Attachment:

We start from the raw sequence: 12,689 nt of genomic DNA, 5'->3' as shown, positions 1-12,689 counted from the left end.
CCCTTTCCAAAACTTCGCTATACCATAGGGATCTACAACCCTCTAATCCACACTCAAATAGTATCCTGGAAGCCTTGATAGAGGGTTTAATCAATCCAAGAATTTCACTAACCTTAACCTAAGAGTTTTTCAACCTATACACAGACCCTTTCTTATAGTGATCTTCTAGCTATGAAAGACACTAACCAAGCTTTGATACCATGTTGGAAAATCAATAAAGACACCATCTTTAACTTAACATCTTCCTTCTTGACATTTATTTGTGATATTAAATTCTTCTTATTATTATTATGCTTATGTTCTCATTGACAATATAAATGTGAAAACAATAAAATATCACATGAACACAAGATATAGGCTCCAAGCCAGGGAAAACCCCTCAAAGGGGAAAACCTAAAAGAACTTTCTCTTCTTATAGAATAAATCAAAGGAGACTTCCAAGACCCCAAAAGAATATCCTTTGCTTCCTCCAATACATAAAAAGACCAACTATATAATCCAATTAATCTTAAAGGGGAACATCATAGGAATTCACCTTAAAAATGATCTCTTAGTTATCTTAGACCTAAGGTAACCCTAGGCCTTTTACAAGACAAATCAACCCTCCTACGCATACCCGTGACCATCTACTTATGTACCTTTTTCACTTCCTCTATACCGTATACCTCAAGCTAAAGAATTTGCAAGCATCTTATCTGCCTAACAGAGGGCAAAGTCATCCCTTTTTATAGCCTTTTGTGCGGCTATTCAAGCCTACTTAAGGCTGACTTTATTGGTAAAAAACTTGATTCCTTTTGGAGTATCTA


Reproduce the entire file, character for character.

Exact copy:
We start from the raw sequence: 12,689 nt of genomic DNA, 5'->3' as shown, positions 1-12,689 counted from the left end.
CCCTTTCCAAAACTTCGCTATACCATAGGGATCTACAACCCTCTAATCCACACTCAAATAGTATCCTGGAAGCCTTGATAGAGGGTTTAATCAATCCAAGAATTTCACTAACCTTAACCTAAGAGTTTTTCAACCTATACACAGACCCTTTCTTATAGTGATCTTCTAGCTATGAAAGACACTAACCAAGCTTTGATACCATGTTGGAAAATCAATAAAGACACCATCTTTAACTTAACATCTTCCTTCTTGACATTTATTTGTGATATTAAATTCTTCTTATTATTATTATGCTTATGTTCTCATTGACAATATAAATGTGAAAACAATAAAATATCACATGAACACAAGATATAGGCTCCAAGCCAGGGAAAACCCCTCAAAGGGGAAAACCTAAAAGAACTTTCTCTTCTTATAGAATAAATCAAAGGAGACTTCCAAGACCCCAAAAGAATATCCTTTGCTTCCTCCAATACATAAAAAGACCAACTATATAATCCAATTAATCTTAAAGGGGAACATCATAGGAATTCACCTTAAAAATGATCTCTTAGTTATCTTAGACCTAAGGTAACCCTAGGCCTTTTACAAGACAAATCAACCCTCCTACGCATACCCGTGACCATCTACTTATGTACCTTTTTCACTTCCTCTATACCGTATACCTCAAGCTAAAGAATTTGCAAGCATCTTATCTGCCTAACAGAGGGCAAAGTCATCCCTTTTTATAGCCTTTTGTGCGGCTATTCAAGCCTACTTAAGGCTGACTTTATTGGTAAAAAACTTGATTCCTTTTGGAGTATCTA